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GE profit beats estimates as power revenue jumps

Posted by: Admin | Posted on: July 22nd, 2016 | 0 Comments

NEW YORK General Electric Co (GE.N) on Friday reported a sharp rise in adjusted net income in the second quarter, as its aviation, healthcare and power businesses countered weak demand for oil and gas and transportation equipment.

GE, long considered a bellwether for the U.S. economy, posted adjusted earnings of 51 cents a share, topping the 46 cents that analysts expected, according to Thomson Reuters I/B/E/S.

The figure included a gain of 20 cents a share from the sale of GE’s appliances business to Qingdao Haier Co Ltd (600690.SS), which closed in June. The gain was offset by 9 cents in restructuring costs and other items, GE said.

GE affirmed its 2016 operating forecast and forecast strong growth continuing in the second half.

“The diversity and scale of our portfolio enabled the company to perform well despite a volatile and slow-growth economy,” GE Chief Executive Officer Jeffrey Immelt said in a statement.

Revenue rose 15 percent to $33.49 billion, helped by a 31 percent rise in the power business. Sales from continuing industrial operations, known as organic segment revenue, fell 1 percent to $24.4 billion, less than some analysts expected.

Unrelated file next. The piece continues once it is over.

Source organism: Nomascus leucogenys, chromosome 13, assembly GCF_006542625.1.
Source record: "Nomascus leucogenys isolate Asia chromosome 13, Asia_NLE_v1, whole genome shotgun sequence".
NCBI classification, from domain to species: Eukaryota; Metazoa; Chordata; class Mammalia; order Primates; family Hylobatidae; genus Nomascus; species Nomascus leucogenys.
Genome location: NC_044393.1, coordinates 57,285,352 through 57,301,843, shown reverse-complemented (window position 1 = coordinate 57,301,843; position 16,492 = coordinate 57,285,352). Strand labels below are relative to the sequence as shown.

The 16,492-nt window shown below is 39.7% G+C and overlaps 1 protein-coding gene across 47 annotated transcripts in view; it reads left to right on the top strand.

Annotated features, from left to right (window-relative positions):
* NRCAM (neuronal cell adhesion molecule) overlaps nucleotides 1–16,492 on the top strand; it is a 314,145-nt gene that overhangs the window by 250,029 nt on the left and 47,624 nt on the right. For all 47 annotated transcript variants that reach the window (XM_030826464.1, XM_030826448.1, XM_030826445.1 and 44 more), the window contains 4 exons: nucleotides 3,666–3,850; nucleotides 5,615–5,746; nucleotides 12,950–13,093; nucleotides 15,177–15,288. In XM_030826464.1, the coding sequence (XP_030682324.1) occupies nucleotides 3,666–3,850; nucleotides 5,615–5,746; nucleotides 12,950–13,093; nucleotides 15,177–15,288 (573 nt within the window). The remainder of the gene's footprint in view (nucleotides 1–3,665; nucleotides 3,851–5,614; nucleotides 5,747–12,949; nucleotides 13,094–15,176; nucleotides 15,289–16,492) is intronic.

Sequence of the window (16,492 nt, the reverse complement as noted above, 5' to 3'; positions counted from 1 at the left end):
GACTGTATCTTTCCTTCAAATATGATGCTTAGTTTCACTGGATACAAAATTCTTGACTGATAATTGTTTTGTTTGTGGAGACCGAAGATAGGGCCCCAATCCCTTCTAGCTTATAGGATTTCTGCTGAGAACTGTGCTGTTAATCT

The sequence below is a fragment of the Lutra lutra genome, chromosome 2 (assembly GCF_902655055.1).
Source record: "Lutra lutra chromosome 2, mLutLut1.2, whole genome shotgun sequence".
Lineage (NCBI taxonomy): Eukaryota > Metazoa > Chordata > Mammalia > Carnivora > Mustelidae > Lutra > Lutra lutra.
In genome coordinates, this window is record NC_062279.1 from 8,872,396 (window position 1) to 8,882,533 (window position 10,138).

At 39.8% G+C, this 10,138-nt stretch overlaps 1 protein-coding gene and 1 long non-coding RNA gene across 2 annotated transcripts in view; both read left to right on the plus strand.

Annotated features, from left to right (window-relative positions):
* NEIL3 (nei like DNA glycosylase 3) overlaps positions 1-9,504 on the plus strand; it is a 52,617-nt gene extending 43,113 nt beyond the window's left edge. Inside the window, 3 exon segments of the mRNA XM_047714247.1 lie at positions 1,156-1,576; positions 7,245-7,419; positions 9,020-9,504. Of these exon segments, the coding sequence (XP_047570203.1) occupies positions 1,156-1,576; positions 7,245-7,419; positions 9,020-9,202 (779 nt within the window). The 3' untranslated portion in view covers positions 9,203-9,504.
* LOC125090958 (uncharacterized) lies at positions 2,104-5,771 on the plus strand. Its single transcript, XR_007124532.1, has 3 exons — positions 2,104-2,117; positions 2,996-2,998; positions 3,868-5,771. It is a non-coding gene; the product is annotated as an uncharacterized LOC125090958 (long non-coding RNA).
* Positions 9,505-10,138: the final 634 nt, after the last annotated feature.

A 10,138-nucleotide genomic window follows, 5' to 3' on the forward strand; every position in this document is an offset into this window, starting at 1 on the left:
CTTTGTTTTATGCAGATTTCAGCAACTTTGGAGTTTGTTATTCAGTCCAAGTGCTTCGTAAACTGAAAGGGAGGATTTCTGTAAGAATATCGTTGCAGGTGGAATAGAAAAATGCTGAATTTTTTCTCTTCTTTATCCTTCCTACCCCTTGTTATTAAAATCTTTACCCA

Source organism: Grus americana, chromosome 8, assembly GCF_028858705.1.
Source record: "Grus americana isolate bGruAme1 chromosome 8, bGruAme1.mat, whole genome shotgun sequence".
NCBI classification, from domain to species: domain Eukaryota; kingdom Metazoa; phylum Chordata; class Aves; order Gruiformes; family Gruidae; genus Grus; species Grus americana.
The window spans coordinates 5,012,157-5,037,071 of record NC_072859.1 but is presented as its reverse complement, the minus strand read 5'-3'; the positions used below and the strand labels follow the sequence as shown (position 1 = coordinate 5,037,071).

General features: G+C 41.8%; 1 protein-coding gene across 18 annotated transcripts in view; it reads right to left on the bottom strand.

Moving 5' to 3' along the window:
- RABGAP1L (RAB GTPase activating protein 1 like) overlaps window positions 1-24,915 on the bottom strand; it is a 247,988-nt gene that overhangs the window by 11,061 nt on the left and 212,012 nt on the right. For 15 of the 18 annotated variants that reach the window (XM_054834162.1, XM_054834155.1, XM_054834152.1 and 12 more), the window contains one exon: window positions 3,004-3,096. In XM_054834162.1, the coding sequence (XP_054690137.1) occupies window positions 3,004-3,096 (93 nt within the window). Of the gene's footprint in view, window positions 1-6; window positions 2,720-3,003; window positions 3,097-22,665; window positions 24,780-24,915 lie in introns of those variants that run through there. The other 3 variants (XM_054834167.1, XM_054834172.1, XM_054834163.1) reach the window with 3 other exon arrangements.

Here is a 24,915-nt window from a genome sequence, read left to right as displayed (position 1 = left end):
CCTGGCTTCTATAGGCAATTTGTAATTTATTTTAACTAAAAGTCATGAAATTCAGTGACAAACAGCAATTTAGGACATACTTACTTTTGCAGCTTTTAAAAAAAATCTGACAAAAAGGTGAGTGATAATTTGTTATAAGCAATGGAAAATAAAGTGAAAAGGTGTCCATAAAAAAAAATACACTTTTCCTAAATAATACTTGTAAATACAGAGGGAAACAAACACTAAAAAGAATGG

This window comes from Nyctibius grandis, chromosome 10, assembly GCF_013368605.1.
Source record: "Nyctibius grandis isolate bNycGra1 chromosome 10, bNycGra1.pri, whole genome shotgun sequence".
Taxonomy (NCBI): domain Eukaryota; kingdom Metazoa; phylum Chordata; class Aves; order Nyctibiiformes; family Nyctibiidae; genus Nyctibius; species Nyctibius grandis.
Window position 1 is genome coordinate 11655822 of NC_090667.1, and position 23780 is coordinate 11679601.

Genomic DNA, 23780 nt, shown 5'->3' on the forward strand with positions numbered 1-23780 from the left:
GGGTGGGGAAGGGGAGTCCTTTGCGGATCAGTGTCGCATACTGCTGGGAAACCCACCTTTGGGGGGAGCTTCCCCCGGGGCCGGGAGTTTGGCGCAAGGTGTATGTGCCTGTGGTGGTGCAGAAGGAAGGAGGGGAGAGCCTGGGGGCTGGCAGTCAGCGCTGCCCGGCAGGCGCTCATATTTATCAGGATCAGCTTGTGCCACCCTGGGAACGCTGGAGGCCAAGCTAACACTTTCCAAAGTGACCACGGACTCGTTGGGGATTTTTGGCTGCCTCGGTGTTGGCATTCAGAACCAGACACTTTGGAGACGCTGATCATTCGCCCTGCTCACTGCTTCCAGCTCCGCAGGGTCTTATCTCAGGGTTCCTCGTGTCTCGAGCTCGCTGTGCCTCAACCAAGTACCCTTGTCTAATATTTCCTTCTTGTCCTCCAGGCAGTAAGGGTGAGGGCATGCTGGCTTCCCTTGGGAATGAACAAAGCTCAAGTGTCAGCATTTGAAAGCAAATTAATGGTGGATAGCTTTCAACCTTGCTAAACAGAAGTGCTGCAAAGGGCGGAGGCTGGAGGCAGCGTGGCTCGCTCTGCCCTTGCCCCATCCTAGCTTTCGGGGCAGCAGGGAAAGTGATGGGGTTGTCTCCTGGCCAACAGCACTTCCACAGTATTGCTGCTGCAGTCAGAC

Net profit was $2.73 billion, or 30 cents a share, compared with a loss of $1.36 billion, or 13 cents a share, in the year-earlier quarter.

GE’s order backlog rose 1.3 percent to $320 billion, reflecting a 2 percent rise in services orders to $233 billion, while equipment orders fell 2.2 percent to $86 billion.

GE shares fell 2.4 percent to $31.80 in premarket trading.

With the stock performing well in recent weeks, the second-quarter results “should be sufficient to keep the bulls satisfied,” analyst Deane Dray at RBC Capital Markets wrote in a note. “But we would not expect anything better than a flattish stock performance today, with much depending on commentary” from the company conference call.

During the quarter, GE returned $18 billion to shareholders through stock buybacks.

The company shed its designation as a non-bank systemically important financial institution after divesting most of its GE Capital business. The change is expected to free about $18 billion in capital, which GE had pledged to return to shareholders through buybacks.

The sale of the GE Capital units also positioned GE to take on debt to fund acquisitions and growth.

(Editing by W Simon and JS Benkoe)

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